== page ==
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B Fast Radio Burst Pinned Down to Giant Stellar Nursery

  1. May 25, 2017 #1
    This appears to be a New Scientist scoop:

    Fast Radio Burst Pinned Down to Giant Stellar Nursery

    by Ken Croswell

    A young neutron star is probably the source of a repeating signal previously tracked to a dwarf galaxy 2.4 billion light-years away.

    Link: New Scientist
     
  2. jcsd
  3. May 25, 2017 #2
    If this true it means that the dynamics of galaxies are not on average as similar as was expected.
    It could be a statistical outlier of course, doing odd things because of gravity interactions with other nearby galaxies.
     
  4. May 30, 2017 #3
    How does this effect average galaxy dynamics? What were we expecting?
     
  5. May 30, 2017 #4
    The linked article suggests this may be a galaxy with very much greater production of new stars than is typical.
    One example of such a galaxy probably doesn't affect much what can be expected of looking at galaxies generally though.
     
  6. Jul 25, 2017 #5
    Radar; Fast Radio Bursts carry with them the chirp necessary for re-compression to raise the echo above galactic noise.. Select from an inventory of FRBs to match to the distance of local stellar systems so that an echo will occur at a convenient time. An accurate time slot means that a radio telescope can be re-allocated for a short time to pick up the echo.
     
  7. Jul 25, 2017 #6

    mfb

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    Do you have a publication as reference discussing this?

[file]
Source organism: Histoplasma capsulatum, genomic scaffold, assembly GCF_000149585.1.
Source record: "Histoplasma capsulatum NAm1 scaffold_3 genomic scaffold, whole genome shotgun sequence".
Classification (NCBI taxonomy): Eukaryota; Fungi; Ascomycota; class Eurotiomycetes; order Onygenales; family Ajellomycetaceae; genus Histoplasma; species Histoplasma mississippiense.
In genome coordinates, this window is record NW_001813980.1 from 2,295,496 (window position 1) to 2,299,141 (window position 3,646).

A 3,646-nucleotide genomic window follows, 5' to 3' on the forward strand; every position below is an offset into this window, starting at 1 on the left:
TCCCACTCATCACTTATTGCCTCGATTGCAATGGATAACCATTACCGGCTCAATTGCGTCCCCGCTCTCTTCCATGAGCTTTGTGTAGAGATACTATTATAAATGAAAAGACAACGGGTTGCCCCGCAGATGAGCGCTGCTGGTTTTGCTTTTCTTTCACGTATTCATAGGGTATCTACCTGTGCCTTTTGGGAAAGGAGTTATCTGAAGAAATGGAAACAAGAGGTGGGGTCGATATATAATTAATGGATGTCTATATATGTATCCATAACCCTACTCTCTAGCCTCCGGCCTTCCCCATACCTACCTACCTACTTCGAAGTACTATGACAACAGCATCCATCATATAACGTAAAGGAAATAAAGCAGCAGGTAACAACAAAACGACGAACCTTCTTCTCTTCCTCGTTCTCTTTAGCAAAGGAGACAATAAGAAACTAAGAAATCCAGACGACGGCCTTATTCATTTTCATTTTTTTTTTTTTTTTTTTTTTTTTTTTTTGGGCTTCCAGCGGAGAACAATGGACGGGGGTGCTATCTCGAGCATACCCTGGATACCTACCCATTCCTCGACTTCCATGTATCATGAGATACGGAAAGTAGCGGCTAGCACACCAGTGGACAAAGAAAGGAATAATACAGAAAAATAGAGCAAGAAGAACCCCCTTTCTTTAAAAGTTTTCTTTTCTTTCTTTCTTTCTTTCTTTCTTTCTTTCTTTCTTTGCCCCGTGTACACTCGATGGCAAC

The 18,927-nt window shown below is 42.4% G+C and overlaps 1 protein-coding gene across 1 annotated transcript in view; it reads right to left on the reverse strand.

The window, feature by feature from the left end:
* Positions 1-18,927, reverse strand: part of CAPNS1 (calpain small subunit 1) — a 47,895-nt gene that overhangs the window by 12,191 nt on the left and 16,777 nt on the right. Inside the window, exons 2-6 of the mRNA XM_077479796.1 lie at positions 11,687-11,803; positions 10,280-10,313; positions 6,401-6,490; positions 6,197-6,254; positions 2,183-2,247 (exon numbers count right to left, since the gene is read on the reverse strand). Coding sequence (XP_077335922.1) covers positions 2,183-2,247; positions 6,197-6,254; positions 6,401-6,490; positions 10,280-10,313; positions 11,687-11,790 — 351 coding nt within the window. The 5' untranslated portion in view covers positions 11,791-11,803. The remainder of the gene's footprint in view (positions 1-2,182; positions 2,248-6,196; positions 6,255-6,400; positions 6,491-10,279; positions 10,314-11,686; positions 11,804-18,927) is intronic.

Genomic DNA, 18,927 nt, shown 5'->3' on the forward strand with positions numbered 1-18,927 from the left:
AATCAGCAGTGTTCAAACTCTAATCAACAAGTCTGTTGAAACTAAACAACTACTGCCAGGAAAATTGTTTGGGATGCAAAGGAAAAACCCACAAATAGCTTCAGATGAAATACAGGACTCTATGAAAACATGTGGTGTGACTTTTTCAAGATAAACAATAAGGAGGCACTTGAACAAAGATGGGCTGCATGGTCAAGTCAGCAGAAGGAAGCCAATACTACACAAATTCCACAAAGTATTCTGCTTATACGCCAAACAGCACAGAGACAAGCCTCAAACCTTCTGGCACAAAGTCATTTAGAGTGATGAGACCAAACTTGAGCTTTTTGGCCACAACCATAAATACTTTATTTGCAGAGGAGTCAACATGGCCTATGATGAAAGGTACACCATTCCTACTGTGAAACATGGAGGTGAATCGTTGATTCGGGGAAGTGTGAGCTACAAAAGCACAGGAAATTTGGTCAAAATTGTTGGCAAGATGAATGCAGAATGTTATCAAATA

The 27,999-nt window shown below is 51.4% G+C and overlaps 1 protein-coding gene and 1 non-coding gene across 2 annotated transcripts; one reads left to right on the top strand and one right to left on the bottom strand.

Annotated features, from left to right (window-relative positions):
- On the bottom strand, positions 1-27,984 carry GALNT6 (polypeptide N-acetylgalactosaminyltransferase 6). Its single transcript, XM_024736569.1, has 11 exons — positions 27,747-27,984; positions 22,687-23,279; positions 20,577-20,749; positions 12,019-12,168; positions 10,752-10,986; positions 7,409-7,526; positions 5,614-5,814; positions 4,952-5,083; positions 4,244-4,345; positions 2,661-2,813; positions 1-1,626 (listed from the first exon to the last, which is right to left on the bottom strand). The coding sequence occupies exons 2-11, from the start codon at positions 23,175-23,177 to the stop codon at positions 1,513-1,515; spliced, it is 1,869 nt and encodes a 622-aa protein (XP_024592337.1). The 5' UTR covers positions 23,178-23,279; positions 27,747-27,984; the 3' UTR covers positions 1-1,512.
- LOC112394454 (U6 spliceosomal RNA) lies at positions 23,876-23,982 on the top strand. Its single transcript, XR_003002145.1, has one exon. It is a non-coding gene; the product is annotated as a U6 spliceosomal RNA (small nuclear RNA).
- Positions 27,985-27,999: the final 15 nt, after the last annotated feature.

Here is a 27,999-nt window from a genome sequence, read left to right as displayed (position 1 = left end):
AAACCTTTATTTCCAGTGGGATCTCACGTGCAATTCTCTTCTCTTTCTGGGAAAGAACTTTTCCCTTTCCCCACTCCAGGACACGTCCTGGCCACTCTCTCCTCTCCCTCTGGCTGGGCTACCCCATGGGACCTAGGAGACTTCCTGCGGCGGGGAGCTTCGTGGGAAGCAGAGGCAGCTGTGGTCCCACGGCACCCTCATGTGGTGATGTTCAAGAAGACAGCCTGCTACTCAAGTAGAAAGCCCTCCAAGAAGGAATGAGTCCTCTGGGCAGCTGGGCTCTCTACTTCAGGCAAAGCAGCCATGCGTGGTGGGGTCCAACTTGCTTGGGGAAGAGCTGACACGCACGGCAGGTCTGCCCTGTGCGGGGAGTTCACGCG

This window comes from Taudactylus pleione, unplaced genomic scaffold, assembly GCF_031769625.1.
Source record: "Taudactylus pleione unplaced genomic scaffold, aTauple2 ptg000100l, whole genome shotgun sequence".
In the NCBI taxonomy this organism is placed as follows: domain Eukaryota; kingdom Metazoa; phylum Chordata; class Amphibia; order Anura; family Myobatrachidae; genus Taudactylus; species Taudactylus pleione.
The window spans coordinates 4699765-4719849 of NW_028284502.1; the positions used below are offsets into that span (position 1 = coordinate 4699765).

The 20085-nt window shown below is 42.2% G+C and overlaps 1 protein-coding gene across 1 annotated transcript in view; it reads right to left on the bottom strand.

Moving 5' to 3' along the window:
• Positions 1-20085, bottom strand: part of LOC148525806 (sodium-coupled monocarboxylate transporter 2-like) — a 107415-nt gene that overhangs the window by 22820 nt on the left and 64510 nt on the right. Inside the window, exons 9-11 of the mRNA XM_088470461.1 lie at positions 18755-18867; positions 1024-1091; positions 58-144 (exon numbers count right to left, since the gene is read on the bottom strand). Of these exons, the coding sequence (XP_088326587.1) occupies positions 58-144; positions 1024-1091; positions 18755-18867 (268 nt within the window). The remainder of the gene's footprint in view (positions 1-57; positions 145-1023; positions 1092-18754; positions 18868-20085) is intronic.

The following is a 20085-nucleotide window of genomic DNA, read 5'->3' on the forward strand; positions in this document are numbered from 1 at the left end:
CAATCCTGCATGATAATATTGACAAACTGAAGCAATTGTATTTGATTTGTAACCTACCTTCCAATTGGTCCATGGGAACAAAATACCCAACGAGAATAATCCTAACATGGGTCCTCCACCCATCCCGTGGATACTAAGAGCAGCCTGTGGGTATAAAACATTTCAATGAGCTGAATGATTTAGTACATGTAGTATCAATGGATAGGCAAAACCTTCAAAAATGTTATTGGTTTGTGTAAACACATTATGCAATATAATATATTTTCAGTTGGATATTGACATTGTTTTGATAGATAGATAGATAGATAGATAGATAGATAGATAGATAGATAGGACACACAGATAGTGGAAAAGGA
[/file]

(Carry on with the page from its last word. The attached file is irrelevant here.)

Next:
8. Jul 25, 2017 #7
    I have been promoting the passive inter stellar concept.
    Jason Hessels, associate professor at the University of Amsterdam likes the idea but has serious doubts about getting useful signal to noise so I have addressed this difficulty. A target stellar system will comprise many reflection/regereration sources, and creates its own matched filter. If necessary multiple radiotelescopes could be borrowed briefly from SETI for the interval of uncertainty when the reflected FRB is anticipated.
     
  9. Jul 25, 2017 #8

    mfb

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    Please reference a publication. Personal speculations are against the forum rules.
     
  10. Jul 30, 2017 #9
    Does this count? Requires a reference to Euclid because the known lengths and angles switch.
     
  11. Jul 30, 2017 #10

    mfb

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    Scattered signals on Earth have nothing to do with the claims from above.
     
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